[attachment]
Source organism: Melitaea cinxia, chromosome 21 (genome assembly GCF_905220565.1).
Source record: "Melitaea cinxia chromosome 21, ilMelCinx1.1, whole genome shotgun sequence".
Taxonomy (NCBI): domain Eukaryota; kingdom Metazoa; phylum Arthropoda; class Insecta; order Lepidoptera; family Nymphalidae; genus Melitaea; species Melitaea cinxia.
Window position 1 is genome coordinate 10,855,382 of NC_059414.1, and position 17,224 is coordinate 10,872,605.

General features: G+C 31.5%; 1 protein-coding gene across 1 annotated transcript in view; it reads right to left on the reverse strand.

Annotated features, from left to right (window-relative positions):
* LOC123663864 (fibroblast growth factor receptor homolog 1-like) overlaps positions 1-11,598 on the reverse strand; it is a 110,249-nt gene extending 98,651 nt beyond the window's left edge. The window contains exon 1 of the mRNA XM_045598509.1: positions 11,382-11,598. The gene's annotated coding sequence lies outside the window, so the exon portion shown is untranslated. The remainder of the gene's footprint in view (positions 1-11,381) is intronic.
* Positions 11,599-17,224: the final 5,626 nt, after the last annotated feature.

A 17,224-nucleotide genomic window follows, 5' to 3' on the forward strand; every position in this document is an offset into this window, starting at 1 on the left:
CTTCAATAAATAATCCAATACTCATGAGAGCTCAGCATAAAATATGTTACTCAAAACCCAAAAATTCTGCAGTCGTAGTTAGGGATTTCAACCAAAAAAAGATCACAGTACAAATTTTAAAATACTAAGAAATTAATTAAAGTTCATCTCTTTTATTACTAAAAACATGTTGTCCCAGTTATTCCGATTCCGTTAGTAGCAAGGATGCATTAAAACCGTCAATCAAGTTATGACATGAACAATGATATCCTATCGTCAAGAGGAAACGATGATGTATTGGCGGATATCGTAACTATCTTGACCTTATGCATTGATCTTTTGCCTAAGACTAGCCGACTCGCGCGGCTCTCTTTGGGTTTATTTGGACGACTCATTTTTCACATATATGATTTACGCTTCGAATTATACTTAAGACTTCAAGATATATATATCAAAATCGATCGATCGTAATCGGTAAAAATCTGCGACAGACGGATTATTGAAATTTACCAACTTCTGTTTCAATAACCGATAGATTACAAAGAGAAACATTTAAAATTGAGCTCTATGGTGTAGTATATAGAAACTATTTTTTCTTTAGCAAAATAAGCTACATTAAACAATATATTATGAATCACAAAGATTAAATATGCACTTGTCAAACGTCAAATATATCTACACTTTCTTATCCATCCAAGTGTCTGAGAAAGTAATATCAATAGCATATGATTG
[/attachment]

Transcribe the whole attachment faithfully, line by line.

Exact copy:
Source organism: Melitaea cinxia, chromosome 21 (genome assembly GCF_905220565.1).
Source record: "Melitaea cinxia chromosome 21, ilMelCinx1.1, whole genome shotgun sequence".
Taxonomy (NCBI): domain Eukaryota; kingdom Metazoa; phylum Arthropoda; class Insecta; order Lepidoptera; family Nymphalidae; genus Melitaea; species Melitaea cinxia.
Window position 1 is genome coordinate 10,855,382 of NC_059414.1, and position 17,224 is coordinate 10,872,605.

General features: G+C 31.5%; 1 protein-coding gene across 1 annotated transcript in view; it reads right to left on the reverse strand.

Annotated features, from left to right (window-relative positions):
* LOC123663864 (fibroblast growth factor receptor homolog 1-like) overlaps positions 1-11,598 on the reverse strand; it is a 110,249-nt gene extending 98,651 nt beyond the window's left edge. The window contains exon 1 of the mRNA XM_045598509.1: positions 11,382-11,598. The gene's annotated coding sequence lies outside the window, so the exon portion shown is untranslated. The remainder of the gene's footprint in view (positions 1-11,381) is intronic.
* Positions 11,599-17,224: the final 5,626 nt, after the last annotated feature.

A 17,224-nucleotide genomic window follows, 5' to 3' on the forward strand; every position in this document is an offset into this window, starting at 1 on the left:
CTTCAATAAATAATCCAATACTCATGAGAGCTCAGCATAAAATATGTTACTCAAAACCCAAAAATTCTGCAGTCGTAGTTAGGGATTTCAACCAAAAAAAGATCACAGTACAAATTTTAAAATACTAAGAAATTAATTAAAGTTCATCTCTTTTATTACTAAAAACATGTTGTCCCAGTTATTCCGATTCCGTTAGTAGCAAGGATGCATTAAAACCGTCAATCAAGTTATGACATGAACAATGATATCCTATCGTCAAGAGGAAACGATGATGTATTGGCGGATATCGTAACTATCTTGACCTTATGCATTGATCTTTTGCCTAAGACTAGCCGACTCGCGCGGCTCTCTTTGGGTTTATTTGGACGACTCATTTTTCACATATATGATTTACGCTTCGAATTATACTTAAGACTTCAAGATATATATATCAAAATCGATCGATCGTAATCGGTAAAAATCTGCGACAGACGGATTATTGAAATTTACCAACTTCTGTTTCAATAACCGATAGATTACAAAGAGAAACATTTAAAATTGAGCTCTATGGTGTAGTATATAGAAACTATTTTTTCTTTAGCAAAATAAGCTACATTAAACAATATATTATGAATCACAAAGATTAAATATGCACTTGTCAAACGTCAAATATATCTACACTTTCTTATCCATCCAAGTGTCTGAGAAAGTAATATCAATAGCATATGATTG